Whether in the boardroom or the bedroom, the power of active listening is undeniable. By speaking less and truly engaging in active listening, you can unlock significant benefits in your professional interactions. But it doesn’t end there. When it’s your turn to contribute, using interrogative statements, not declarative ones, can transform your conversation from a nonversation to an effective, insightful, and productive exchange.

For instance, instead of dismissing your colleague’s ideas by listing why the idea might not work, try asking them about the thought process that led to their suggestion.

This simple shift to using interrogative statements can enhance your interpersonal relationships and make people more eager to engage with you.

In a world where time is a precious commodity, this is a significant testament to the power of effective communication.

People don’t give each other the gift of time anymore. And it is not just on a personal, humanistic individual level. People don’t give anything a chance anymore. Maybe a podcast episode, YouTube video, book, or speech caught your attention in the first 3 seconds, but after giving it another 10 seconds,13 seconds total, if it still doesn’t seem engaging, then —delete, swipe, or move onward to something more exciting and shinier.

As per my earlier example of the boardroom discussion, the same is true in the bedroom.

When our partner speaks to us, are we listening to them or just hearing them?

Most of the time, we barely hear them because we are distracted by thoughts in our own head. If this conversation happens to be one of conflict, we are probably somewhere in the past (possibly resentment) or in the future (planning our retaliation). If it is non-confrontational, we are often still considering what happened at the office or whether we remembered taking out the chicken for dinner tonight. In other words, we are not in the present moment.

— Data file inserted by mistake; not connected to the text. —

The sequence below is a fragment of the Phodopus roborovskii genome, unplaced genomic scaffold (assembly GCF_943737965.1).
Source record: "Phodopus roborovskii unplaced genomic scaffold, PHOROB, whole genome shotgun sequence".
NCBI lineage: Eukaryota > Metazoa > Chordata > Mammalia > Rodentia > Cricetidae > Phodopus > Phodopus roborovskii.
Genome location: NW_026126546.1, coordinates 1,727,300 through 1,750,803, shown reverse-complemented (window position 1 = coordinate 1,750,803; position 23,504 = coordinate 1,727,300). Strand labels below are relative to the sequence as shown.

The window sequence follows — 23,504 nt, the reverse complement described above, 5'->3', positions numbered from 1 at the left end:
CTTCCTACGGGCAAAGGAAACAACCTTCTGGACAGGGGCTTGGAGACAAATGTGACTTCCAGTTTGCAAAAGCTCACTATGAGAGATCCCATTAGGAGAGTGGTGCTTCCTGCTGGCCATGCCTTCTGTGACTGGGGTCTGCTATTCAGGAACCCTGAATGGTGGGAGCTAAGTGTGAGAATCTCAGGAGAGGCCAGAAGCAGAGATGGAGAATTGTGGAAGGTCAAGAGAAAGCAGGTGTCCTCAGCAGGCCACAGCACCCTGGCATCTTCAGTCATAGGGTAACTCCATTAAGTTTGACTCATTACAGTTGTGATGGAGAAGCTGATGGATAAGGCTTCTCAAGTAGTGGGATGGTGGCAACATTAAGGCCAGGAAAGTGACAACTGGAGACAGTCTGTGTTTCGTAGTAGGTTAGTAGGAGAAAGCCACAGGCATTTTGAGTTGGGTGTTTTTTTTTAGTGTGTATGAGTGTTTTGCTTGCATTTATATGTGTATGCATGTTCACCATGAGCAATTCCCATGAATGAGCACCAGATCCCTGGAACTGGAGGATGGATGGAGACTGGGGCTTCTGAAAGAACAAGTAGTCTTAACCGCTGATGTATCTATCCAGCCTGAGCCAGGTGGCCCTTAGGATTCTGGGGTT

As I mentioned, we perceive time as scarce, and when living in that reality, we cannot give anyone the grace of our time—our time to listen, our time to connect, and our time to understand what our colleague, friend, or family member might be saying.

One day, while I was rushing around doing errands (rushing because of my lack of perceived time), I was surprised when two different individuals, who seemed to be in their mid-70s, began randomly speaking to me while we stood side-by-side, picking out our produce in one occurrence and bedding plants in the other. Neither stranger made statements toward me; it was more of an ongoing back-and-forth dialogue. Internally, I admittingly thought, ‘Don’t these folks know I am in a rush? I don’t have all day.’ Later, it struck me that they are normal, and I am not.

The elderly know something that we have forgotten: the gift of time.

They are the outliers of our society who value connection more than material things. They place a high value on emotions, not things.

They didn’t just leave their house in the morning searching for petunias and pineapples; they were searching for emotional and spiritual value. What feeds my soul and heart, not just my stomach and window boxes?

With age comes wisdom. Let’s learn from these outliers rather than risk the disconnect from one another.